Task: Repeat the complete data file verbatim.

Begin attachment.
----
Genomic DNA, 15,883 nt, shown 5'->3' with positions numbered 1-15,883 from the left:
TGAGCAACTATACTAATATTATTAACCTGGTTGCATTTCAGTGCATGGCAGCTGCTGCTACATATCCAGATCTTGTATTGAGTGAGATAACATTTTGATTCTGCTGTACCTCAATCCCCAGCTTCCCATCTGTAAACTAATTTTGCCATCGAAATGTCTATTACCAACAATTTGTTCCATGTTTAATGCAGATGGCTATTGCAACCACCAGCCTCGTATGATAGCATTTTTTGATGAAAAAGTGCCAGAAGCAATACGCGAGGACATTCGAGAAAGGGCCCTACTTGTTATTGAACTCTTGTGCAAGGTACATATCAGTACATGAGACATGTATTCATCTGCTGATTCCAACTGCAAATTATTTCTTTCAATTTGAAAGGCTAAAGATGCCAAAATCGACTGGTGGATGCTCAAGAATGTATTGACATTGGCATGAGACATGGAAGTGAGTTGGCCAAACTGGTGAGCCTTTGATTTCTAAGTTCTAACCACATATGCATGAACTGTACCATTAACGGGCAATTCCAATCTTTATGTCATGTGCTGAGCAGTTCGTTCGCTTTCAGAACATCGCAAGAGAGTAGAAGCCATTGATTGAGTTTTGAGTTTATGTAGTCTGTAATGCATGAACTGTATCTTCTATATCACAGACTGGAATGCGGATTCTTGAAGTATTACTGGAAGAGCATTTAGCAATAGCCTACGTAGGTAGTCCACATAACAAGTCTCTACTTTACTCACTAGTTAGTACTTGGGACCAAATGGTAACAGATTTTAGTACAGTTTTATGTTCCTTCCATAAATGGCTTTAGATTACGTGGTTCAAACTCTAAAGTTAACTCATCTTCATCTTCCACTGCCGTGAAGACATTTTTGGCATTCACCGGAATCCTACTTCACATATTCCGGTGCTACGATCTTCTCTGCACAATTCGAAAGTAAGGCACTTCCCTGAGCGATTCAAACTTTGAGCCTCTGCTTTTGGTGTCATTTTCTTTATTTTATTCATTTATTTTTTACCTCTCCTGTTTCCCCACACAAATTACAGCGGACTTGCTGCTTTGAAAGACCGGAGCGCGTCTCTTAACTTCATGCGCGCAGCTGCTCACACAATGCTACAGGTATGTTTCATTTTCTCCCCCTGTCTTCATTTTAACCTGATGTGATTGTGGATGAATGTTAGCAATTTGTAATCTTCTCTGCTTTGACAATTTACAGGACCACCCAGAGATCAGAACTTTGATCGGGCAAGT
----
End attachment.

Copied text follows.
Genomic DNA, 15,883 nt, shown 5'->3' with positions numbered 1-15,883 from the left:
TGAGCAACTATACTAATATTATTAACCTGGTTGCATTTCAGTGCATGGCAGCTGCTGCTACATATCCAGATCTTGTATTGAGTGAGATAACATTTTGATTCTGCTGTACCTCAATCCCCAGCTTCCCATCTGTAAACTAATTTTGCCATCGAAATGTCTATTACCAACAATTTGTTCCATGTTTAATGCAGATGGCTATTGCAACCACCAGCCTCGTATGATAGCATTTTTTGATGAAAAAGTGCCAGAAGCAATACGCGAGGACATTCGAGAAAGGGCCCTACTTGTTATTGAACTCTTGTGCAAGGTACATATCAGTACATGAGACATGTATTCATCTGCTGATTCCAACTGCAAATTATTTCTTTCAATTTGAAAGGCTAAAGATGCCAAAATCGACTGGTGGATGCTCAAGAATGTATTGACATTGGCATGAGACATGGAAGTGAGTTGGCCAAACTGGTGAGCCTTTGATTTCTAAGTTCTAACCACATATGCATGAACTGTACCATTAACGGGCAATTCCAATCTTTATGTCATGTGCTGAGCAGTTCGTTCGCTTTCAGAACATCGCAAGAGAGTAGAAGCCATTGATTGAGTTTTGAGTTTATGTAGTCTGTAATGCATGAACTGTATCTTCTATATCACAGACTGGAATGCGGATTCTTGAAGTATTACTGGAAGAGCATTTAGCAATAGCCTACGTAGGTAGTCCACATAACAAGTCTCTACTTTACTCACTAGTTAGTACTTGGGACCAAATGGTAACAGATTTTAGTACAGTTTTATGTTCCTTCCATAAATGGCTTTAGATTACGTGGTTCAAACTCTAAAGTTAACTCATCTTCATCTTCCACTGCCGTGAAGACATTTTTGGCATTCACCGGAATCCTACTTCACATATTCCGGTGCTACGATCTTCTCTGCACAATTCGAAAGTAAGGCACTTCCCTGAGCGATTCAAACTTTGAGCCTCTGCTTTTGGTGTCATTTTCTTTATTTTATTCATTTATTTTTTACCTCTCCTGTTTCCCCACACAAATTACAGCGGACTTGCTGCTTTGAAAGACCGGAGCGCGTCTCTTAACTTCATGCGCGCAGCTGCTCACACAATGCTACAGGTATGTTTCATTTTCTCCCCCTGTCTTCATTTTAACCTGATGTGATTGTGGATGAATGTTAGCAATTTGTAATCTTCTCTGCTTTGACAATTTACAGGACCACCCAGAGATCAGAACTTTGATCGGGCAAGT